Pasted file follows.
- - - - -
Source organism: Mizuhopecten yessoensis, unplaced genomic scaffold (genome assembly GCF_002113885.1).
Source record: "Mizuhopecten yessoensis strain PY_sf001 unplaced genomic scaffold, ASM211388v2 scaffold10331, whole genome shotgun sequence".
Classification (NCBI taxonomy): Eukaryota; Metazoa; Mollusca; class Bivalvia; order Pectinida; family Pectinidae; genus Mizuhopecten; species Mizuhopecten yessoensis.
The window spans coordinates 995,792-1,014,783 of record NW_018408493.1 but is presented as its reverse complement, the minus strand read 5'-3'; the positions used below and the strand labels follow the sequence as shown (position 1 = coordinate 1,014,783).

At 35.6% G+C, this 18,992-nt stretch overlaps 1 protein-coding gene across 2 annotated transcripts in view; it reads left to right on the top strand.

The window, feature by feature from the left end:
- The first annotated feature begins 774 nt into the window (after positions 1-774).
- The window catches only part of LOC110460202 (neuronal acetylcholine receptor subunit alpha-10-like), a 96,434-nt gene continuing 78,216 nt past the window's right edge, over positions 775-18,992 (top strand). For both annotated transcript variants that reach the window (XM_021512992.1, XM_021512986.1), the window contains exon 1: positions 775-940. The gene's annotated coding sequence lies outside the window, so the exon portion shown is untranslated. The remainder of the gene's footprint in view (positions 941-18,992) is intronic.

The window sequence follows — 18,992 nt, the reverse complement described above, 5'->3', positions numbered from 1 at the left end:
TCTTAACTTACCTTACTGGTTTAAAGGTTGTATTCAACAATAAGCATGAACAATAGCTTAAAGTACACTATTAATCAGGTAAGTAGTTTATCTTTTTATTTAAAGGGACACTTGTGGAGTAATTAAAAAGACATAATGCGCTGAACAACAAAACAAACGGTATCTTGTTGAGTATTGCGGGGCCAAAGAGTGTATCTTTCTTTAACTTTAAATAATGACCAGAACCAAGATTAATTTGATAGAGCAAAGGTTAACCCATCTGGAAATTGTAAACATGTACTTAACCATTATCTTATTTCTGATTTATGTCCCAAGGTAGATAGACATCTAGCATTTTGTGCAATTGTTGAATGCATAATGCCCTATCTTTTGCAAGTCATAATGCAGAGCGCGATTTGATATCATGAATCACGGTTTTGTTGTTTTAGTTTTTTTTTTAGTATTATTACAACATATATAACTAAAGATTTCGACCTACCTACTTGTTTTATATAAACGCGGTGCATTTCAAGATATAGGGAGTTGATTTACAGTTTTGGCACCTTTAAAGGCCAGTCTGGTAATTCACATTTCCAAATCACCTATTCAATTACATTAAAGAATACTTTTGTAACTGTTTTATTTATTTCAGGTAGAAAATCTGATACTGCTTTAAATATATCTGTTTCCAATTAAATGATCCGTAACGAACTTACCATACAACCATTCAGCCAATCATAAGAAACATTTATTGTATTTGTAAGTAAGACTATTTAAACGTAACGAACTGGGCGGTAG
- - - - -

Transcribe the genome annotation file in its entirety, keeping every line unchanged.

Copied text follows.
Source organism: Mizuhopecten yessoensis, unplaced genomic scaffold (genome assembly GCF_002113885.1).
Source record: "Mizuhopecten yessoensis strain PY_sf001 unplaced genomic scaffold, ASM211388v2 scaffold10331, whole genome shotgun sequence".
Classification (NCBI taxonomy): Eukaryota; Metazoa; Mollusca; class Bivalvia; order Pectinida; family Pectinidae; genus Mizuhopecten; species Mizuhopecten yessoensis.
The window spans coordinates 995,792-1,014,783 of record NW_018408493.1 but is presented as its reverse complement, the minus strand read 5'-3'; the positions used below and the strand labels follow the sequence as shown (position 1 = coordinate 1,014,783).

At 35.6% G+C, this 18,992-nt stretch overlaps 1 protein-coding gene across 2 annotated transcripts in view; it reads left to right on the top strand.

The window, feature by feature from the left end:
- The first annotated feature begins 774 nt into the window (after positions 1-774).
- The window catches only part of LOC110460202 (neuronal acetylcholine receptor subunit alpha-10-like), a 96,434-nt gene continuing 78,216 nt past the window's right edge, over positions 775-18,992 (top strand). For both annotated transcript variants that reach the window (XM_021512992.1, XM_021512986.1), the window contains exon 1: positions 775-940. The gene's annotated coding sequence lies outside the window, so the exon portion shown is untranslated. The remainder of the gene's footprint in view (positions 941-18,992) is intronic.

The window sequence follows — 18,992 nt, the reverse complement described above, 5'->3', positions numbered from 1 at the left end:
TCTTAACTTACCTTACTGGTTTAAAGGTTGTATTCAACAATAAGCATGAACAATAGCTTAAAGTACACTATTAATCAGGTAAGTAGTTTATCTTTTTATTTAAAGGGACACTTGTGGAGTAATTAAAAAGACATAATGCGCTGAACAACAAAACAAACGGTATCTTGTTGAGTATTGCGGGGCCAAAGAGTGTATCTTTCTTTAACTTTAAATAATGACCAGAACCAAGATTAATTTGATAGAGCAAAGGTTAACCCATCTGGAAATTGTAAACATGTACTTAACCATTATCTTATTTCTGATTTATGTCCCAAGGTAGATAGACATCTAGCATTTTGTGCAATTGTTGAATGCATAATGCCCTATCTTTTGCAAGTCATAATGCAGAGCGCGATTTGATATCATGAATCACGGTTTTGTTGTTTTAGTTTTTTTTTTAGTATTATTACAACATATATAACTAAAGATTTCGACCTACCTACTTGTTTTATATAAACGCGGTGCATTTCAAGATATAGGGAGTTGATTTACAGTTTTGGCACCTTTAAAGGCCAGTCTGGTAATTCACATTTCCAAATCACCTATTCAATTACATTAAAGAATACTTTTGTAACTGTTTTATTTATTTCAGGTAGAAAATCTGATACTGCTTTAAATATATCTGTTTCCAATTAAATGATCCGTAACGAACTTACCATACAACCATTCAGCCAATCATAAGAAACATTTATTGTATTTGTAAGTAAGACTATTTAAACGTAACGAACTGGGCGGTAG